Historically, no sport is associated with food as much as baseball. Hot dogs and peanuts are almost as integral to a game as bats and gloves. Cracker Jacks even get a lyrical shout out in seventh inning stretch anthem, “Take Me Out to the Ballgame.” And that song was written in 1908! Of course concession offerings have come a long way from plain frankfurters, and in recent years have reached the fanciest levels of haute cuisine. You can even buy trendy tuna poké balls at Dodger Stadium or sophisticated oysters at Fenway Park.

While stadium food itself has become big business, just how integral is it to the baseball experience? For some of us (and by us, I mean me) food alone is reason enough to attend a game. But do you really need lobster poutine to enjoy a day at the ballpark? To answer these questions, I turned to an expert: my dad. Surely a diehard Yankee fan, frequent game attendee, and a collector of baseball cards (seriously, growing up our basement closets overflowed with shoeboxes of them) could help me answer these hard-hitting questions.

Together we embarked on a tasting of Yankee Stadium’s latest food offerings for the 2018 season, where we noshed our way through a plethora of items in anticipation of opening day.

The first thing we noticed upon the arrival was the vast array of options available. A huge buffet stood before us and we barely knew where to begin. Dad just stared in awe and may have accidentally photo-bombed a few professional photographers who were snapping pics of the whole she-bang, because he wanted first dibs on a Big Island Crispy Chicken Sandwich, complete with tempura pickle chips on a toasted Hawaiian bun. I can’t really blame him.

New York Yankees

Before we ate, I asked my father to list as many hot foods as he could remember being sold at a baseball game in his younger days, say 30 to 40 years ago. “Hot dogs, hamburgers…maybe a chicken sandwich?” I watched him struggle to name more than a handful of items before giving up. “There was nothing like this!”

The huge uptick in dining options at national stadiums speaks to a larger trend in how we prefer to experience sporting events. Spectators rarely stay put in their seats for the duration of the game. The desire to watch from different vantage points, as well as purchase souvenirs and snacks, often has us roving about. As a result, the number of food options and concession stands in general has risen as a means to tap into our experiential preferences. For the most part, this is a good thing, even if the result is over-the-top chicken sandwiches, or, if you’re my dad, especially if the result is over-the-top chicken sandwiches.

This trend is also especially promising for those with dietary restrictions. In his opening remarks, Senior Executive Chef Matt Gibson spoke briefly on the dining team’s desire to make the menu as amenable and inclusive of all, and in this regard, they definitely succeeded.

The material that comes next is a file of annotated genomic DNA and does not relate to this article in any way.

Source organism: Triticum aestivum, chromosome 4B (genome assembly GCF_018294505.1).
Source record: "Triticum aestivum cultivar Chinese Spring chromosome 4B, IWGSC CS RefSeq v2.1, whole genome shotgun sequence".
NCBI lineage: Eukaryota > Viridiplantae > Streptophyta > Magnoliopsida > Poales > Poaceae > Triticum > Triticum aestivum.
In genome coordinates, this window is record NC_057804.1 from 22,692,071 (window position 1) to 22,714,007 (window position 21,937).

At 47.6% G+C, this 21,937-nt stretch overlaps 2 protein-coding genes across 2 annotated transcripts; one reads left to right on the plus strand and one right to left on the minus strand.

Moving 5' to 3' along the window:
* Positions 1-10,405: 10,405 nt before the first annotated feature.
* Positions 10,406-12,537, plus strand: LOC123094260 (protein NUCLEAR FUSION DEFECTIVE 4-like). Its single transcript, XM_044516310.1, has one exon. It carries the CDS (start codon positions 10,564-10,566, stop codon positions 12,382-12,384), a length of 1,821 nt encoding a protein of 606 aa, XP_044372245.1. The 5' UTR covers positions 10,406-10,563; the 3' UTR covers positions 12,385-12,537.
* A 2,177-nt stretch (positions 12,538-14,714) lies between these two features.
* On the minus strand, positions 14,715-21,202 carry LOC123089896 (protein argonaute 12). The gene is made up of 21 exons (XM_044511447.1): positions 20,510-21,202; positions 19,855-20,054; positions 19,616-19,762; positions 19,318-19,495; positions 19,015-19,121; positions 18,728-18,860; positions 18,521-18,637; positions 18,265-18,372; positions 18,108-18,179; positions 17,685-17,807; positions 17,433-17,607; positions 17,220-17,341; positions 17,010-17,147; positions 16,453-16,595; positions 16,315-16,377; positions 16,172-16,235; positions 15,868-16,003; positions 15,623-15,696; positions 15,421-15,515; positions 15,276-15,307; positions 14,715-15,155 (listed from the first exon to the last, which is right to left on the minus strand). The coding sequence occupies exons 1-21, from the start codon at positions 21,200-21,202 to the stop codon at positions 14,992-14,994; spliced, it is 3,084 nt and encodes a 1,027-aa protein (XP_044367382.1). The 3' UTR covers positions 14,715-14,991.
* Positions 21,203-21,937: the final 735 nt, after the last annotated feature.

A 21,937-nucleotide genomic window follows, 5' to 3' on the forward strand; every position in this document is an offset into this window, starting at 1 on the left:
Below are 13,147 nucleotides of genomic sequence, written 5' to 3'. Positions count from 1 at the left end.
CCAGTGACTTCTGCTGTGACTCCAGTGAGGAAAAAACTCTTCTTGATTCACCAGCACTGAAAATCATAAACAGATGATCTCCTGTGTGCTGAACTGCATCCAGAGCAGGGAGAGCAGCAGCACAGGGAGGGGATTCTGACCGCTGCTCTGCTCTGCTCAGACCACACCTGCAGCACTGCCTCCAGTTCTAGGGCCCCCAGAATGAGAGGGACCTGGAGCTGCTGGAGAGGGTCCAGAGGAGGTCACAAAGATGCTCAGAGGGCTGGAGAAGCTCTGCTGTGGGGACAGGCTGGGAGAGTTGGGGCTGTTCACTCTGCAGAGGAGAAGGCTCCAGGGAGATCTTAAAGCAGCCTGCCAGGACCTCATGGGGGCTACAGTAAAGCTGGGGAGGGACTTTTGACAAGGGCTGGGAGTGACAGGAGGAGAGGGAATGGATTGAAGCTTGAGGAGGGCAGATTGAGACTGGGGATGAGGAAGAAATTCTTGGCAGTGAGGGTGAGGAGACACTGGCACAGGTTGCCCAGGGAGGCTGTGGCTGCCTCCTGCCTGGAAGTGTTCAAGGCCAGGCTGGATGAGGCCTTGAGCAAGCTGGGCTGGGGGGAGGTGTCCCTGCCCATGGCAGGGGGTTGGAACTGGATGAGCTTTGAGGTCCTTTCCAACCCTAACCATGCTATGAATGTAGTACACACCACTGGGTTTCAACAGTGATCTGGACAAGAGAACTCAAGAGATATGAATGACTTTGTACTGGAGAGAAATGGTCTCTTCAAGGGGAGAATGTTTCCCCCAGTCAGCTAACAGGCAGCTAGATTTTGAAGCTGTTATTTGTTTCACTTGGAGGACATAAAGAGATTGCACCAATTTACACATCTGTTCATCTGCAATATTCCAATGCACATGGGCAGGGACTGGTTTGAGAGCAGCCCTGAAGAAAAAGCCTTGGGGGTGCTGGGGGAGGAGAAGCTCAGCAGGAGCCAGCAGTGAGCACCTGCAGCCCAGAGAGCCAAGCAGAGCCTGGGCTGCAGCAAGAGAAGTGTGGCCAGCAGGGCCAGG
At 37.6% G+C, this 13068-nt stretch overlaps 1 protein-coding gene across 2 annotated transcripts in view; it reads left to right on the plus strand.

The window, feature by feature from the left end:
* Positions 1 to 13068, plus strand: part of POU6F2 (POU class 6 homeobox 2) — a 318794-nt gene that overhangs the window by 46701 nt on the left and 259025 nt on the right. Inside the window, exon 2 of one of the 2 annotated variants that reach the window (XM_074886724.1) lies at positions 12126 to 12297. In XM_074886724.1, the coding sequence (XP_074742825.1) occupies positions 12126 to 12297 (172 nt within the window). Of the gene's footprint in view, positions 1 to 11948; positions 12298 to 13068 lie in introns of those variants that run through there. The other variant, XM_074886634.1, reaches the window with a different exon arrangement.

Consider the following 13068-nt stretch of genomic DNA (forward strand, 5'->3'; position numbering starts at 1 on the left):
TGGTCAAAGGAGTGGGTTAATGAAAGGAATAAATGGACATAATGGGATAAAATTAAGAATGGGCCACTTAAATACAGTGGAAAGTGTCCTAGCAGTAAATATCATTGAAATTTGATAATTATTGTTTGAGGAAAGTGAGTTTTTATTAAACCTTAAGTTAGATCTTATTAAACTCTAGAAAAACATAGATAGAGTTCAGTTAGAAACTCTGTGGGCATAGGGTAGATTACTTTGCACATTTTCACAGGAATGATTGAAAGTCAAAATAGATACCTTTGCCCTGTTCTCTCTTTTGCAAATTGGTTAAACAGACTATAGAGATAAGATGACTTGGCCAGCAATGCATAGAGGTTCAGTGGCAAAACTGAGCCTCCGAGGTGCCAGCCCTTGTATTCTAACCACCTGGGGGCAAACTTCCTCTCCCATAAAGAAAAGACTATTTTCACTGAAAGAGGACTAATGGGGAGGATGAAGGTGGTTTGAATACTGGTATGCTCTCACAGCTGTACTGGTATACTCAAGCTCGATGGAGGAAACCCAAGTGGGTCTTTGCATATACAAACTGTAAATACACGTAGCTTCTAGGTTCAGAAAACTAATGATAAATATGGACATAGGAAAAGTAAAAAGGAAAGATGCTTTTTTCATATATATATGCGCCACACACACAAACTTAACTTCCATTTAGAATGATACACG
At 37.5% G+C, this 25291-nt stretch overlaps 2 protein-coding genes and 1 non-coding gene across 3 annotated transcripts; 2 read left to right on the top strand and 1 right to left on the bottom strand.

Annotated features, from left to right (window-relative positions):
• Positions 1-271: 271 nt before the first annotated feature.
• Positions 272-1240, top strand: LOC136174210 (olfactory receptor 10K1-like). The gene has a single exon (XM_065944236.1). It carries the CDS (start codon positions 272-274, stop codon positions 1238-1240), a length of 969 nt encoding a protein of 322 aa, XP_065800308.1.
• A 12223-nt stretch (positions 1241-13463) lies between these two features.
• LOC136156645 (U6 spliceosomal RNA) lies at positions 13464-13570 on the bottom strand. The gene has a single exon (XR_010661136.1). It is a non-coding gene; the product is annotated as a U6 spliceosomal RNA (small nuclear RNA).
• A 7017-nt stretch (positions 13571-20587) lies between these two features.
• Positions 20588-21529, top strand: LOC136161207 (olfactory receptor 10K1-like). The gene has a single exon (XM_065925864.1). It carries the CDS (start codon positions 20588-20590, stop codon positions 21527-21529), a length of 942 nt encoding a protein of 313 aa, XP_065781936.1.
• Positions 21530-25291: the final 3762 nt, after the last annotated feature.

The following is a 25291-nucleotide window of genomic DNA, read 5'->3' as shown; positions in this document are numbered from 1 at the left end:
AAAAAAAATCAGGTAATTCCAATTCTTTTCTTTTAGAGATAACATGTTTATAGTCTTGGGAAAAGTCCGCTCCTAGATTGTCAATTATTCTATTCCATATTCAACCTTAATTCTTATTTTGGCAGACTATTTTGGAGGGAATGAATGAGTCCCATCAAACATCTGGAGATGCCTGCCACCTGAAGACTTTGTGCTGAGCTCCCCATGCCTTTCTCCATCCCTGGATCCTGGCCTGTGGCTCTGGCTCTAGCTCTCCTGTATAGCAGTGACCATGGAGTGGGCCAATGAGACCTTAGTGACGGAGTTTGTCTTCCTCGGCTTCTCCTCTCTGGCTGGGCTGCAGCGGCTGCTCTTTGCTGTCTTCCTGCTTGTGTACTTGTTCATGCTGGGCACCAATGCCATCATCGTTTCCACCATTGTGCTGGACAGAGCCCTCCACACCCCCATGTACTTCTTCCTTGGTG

There actually was an entire section of the stadium’s official dining guided dedicated to vegetarian, vegan, and gluten-free offerings. As a non-meat eater myself, I found this breakdown to be incredibly useful and surprisingly progressive, especially because it consisted of more than just basic salad. There were delicious black bean taquito cups and a faux-meat sausage sandwich courtesy the geniuses at Beyond Burger, both of which I gobbled down and neither of which my father touched. Militantly old-school, he stuck to the steak.

When it came to dessert, they were proud to unveil four brand new Grand Slam Milkshakes. However, only one was available for sampling—the Celebration Shake, full of vanilla ice cream, birthday cake frosting, and Funfetti vanilla cupcakes. Dad thought it was deceptive of them to tout four flavors while only providing a taste of one, especially when that one was vanilla-based. “That’s just like drinking sweet milk,” is something he maybe, no, definitely said. Whatever, dad is wrong on this one. Funfetti is the birthday cake of the gods. And the Yankees are well aware of this.

New York Yankees

As we wrapped up our meal, we both left feeling full and content. There may not have been a game going on, but I was preoccupied with a platter of fries and dad marveled at the thrill of having unprecedented access to his favorite team’s stadium. He kept pointing out the window of the press lounge to the tiers below, incessantly reminding me those seats cost 800 dollars. Just to see them up close was good enough for him, as was eating a fruit plate that probably retailed for 10 bucks according to his “Price Is Right” estimates. It turns out, you may not need the fanciest, gourmet food to enrich your baseball experience, but getting to sample it for free is indeed priceless.

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Where Do Hot Dogs Come From?
How Did Cracker Jack Become Synonymous with Baseball?

Header image courtesy of the New York Yankees.

Jessica is an Associate Editor at Chowhound. Follow her on Twitter @volume_knob for updates on snacks and cats.
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